Oral Care: Teeth Growth and Care | biglittleme.com

So your little one has sprouted their first tooth, and then what next? Check out our Buds Organics Oral Care range of course!

When our little ones were infants, we would have used a wet towel to wipe their gums during bath time or a wipe down before bedtime. But what about new teeth?

The development of gum and teeth structure from infancy to tween years is a fascinating process marked by significant milestones. Here’s a general overview:

Infancy (0-2 years)
– At birth, babies usually have 20 primary teeth, also known as deciduous teeth or baby teeth, underneath their gums.
– The eruption of primary teeth typically begins around six months of age, starting with the lower central incisors.
– By the age of 2, most children have a full set of primary teeth, including incisors, canines, and molars.

Early Childhood (2-6 years)
– This stage is characterized by the gradual replacement of primary teeth with permanent teeth.
– The first permanent molars usually appear behind the primary teeth around age 6.
– Children may start losing their primary teeth and experiencing the eruption of permanent teeth, starting with the lower central incisors and followed by the upper central incisors.

Throughout these stages, proper dental care, including regular brushing, flossing, and dental check-ups, is crucial for maintaining oral health. Additionally, dietary habits play a significant role in dental development, as a balanced diet supports the growth of healthy teeth and gums.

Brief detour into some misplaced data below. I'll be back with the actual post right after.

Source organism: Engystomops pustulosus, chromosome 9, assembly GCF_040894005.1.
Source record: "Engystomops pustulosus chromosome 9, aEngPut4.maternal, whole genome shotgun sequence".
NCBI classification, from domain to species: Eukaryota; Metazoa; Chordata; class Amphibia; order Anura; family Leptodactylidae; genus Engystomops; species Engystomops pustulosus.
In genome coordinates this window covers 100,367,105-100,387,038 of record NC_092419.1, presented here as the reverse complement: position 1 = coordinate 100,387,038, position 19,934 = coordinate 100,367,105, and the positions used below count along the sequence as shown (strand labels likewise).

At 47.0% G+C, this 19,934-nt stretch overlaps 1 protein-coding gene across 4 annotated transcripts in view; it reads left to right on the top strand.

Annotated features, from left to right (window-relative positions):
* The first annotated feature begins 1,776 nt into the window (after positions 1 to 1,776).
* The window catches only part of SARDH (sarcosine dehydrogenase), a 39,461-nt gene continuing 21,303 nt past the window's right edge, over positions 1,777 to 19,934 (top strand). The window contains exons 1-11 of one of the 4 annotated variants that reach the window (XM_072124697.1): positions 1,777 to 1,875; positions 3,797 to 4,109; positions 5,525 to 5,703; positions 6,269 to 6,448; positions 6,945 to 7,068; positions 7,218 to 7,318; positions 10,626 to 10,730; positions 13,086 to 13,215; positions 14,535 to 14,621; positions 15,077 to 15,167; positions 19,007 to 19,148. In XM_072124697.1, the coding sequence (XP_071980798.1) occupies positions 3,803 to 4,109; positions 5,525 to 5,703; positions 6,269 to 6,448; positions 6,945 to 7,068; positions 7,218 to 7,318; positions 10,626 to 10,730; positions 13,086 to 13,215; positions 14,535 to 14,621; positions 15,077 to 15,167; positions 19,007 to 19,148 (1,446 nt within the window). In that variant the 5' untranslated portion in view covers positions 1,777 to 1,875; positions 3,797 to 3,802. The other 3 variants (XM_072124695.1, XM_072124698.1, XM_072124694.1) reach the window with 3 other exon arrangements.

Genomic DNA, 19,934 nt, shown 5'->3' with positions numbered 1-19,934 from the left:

Now that we know about how teeth grow over time, the next question we usually ask is fluoride or non-fluoride toothpaste? Xylitol and fluoride are both substances that can contribute to better oral hygiene in different ways. Xylitol is found in our Fluoride-Free range of toothpastes!

– Xylitol is a natural sugar alcohol found in many fruits and vegetables.
– It is commonly used as a sugar substitute in chewing gum, mints, and oral care products like toothpaste and mouthwash.
– Xylitol has several oral health benefits:
Reduces Cavities: Xylitol cannot be metabolized by bacteria in the mouth, so it does not contribute to tooth decay. In fact, it can inhibit the growth of cavity-causing bacteria like Streptococcus mutans.
Stimulates Saliva Production: Chewing gum or consuming products containing xylitol can stimulate saliva flow, which helps neutralize acids in the mouth and remineralize tooth enamel.
Inhibits Plaque Formation: Xylitol can disrupt the formation of dental plaque, reducing the risk of cavities and gum disease.

– Fluoride is a mineral found naturally in water sources and certain foods. It is also added to many dental products like toothpaste and mouthwash.
– Fluoride has been shown to have several important benefits for oral health:
Strengthens Tooth Enamel: Fluoride helps to remineralize weakened tooth enamel, making it more resistant to acid attacks from bacteria and acidic foods.
Reduces Risk of Cavities: Regular exposure to fluoride can significantly reduce the risk of cavities, especially when combined with good oral hygiene practices.